Find a list of your saved stories here

FBI: CDs bearing radical cleric's name found at Detroit home


Save Story

Save stories to read later


Estimated read time: 2-3 minutes

This archived news story is available only for your personal, non-commercial use. Information in the story may be outdated or superseded by additional information. Reading or replaying the story in its archived form does not constitute a republication of the story.

DETROIT (AP) — Several CDs marked with slain radical cleric Anwar al-Awlaki's name were seized from the home of a Detroit man who was arrested after buying five grenades from an undercover federal agent, according to a sealed search warrant obtained by The Detroit News.

Federal authorities would not disclose what the CDs contained, but listed them plus seven rifles, two assault rifles, a shotgun, handguns, thousands of rounds of ammunition, computer equipment and cellphones that were found at Sebastian Gregerson's west side home, the newspaper reported (http://detne.ws/2aWBdu8 ) Saturday.

Gregerson, 29, is charged with possessing an unregistered destructive device. He was arrested Sunday in Monroe, southwest of Detroit.

Court records allege Gregerson spoke about carrying out an unspecified attack, but his defense attorney, David Tholen, has said the government is exaggerating Gregerson's threat.

Tholen said earlier this week that Gregerson is just a survivalist. However, prosecutor Cathleen Corken told federal Magistrate Mona Majzoub on Thursday that Gregerson appeared to be preparing for violent acts. She called him a dangerous man.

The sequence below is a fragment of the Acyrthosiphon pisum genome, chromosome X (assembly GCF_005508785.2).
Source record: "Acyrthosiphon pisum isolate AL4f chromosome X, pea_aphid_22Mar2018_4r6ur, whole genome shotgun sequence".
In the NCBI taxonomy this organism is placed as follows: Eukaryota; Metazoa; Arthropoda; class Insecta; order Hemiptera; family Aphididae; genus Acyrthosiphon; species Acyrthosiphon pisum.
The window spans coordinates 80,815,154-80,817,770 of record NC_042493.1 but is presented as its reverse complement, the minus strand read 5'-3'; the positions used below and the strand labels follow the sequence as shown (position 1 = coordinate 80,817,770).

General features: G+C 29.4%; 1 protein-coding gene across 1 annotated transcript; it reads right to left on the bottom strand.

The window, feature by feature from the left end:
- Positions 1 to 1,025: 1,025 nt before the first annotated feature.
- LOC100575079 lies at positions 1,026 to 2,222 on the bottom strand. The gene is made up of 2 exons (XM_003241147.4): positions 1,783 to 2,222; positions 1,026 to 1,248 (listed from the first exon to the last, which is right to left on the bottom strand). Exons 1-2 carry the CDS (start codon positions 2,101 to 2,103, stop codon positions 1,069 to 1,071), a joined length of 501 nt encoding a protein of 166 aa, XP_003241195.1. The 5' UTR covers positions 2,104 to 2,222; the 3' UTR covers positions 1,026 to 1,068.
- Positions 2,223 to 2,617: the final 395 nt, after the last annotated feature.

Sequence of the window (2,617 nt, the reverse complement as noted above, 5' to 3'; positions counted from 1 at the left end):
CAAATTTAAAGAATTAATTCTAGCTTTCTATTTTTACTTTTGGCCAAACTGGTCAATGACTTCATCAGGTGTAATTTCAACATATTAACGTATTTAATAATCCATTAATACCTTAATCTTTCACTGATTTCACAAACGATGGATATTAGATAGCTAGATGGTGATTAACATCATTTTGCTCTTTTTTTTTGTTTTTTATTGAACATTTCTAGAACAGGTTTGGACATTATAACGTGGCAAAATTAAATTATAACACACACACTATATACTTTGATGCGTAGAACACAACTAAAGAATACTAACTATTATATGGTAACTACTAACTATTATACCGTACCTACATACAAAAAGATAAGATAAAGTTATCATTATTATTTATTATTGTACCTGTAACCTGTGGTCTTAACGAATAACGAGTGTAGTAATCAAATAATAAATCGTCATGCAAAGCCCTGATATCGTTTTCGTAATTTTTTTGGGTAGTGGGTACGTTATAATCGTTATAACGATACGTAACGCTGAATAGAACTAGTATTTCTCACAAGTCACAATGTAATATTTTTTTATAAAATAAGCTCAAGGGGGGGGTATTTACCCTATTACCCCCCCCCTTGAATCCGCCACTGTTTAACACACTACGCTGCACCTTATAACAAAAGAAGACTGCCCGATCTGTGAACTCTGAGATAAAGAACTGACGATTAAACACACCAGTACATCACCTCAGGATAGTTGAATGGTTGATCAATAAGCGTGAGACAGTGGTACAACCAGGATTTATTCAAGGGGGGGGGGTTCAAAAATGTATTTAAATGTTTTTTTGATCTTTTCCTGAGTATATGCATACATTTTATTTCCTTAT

Anwar Al-Awlaki, a radical American-Yemeni cleric, was influential among militants living in the West. His English language Internet sermons called for jihad, or holy war, against the United States. Al-Awlaki was killed in 2011 in Yemen by an unmanned drone.

The FBI has said that a U.S. soldier sentenced to death in the 2009 slayings of 13 people at the Fort Hood military base in Texas sent numerous emails to al-Awlaki. And convicted terrorist Umar Farouk Abdulmutallab, who is serving a life sentence for trying to blow up a Detroit-bound airliner in 2009, trained under al-Awlaki.

"When you look through most of the cases of individuals who get arrested for terrorism charges, the vast majority had al-Awlaki on their laptops," Seamus Hughes with the George Washington University's Program on Extremism told the newspaper.

___

Information from: The Detroit News, http://detnews.com/

Copyright © The Associated Press. All rights reserved. This material may not be published, broadcast, rewritten or redistributed.

Most recent U.S. stories

Related topics

U.S.
The Associated Press

    STAY IN THE KNOW

    Get informative articles and interesting stories delivered to your inbox weekly. Subscribe to the KSL.com Trending 5.
    By subscribing, you acknowledge and agree to KSL.com's Terms of Use and Privacy Policy.

    KSL Weather Forecast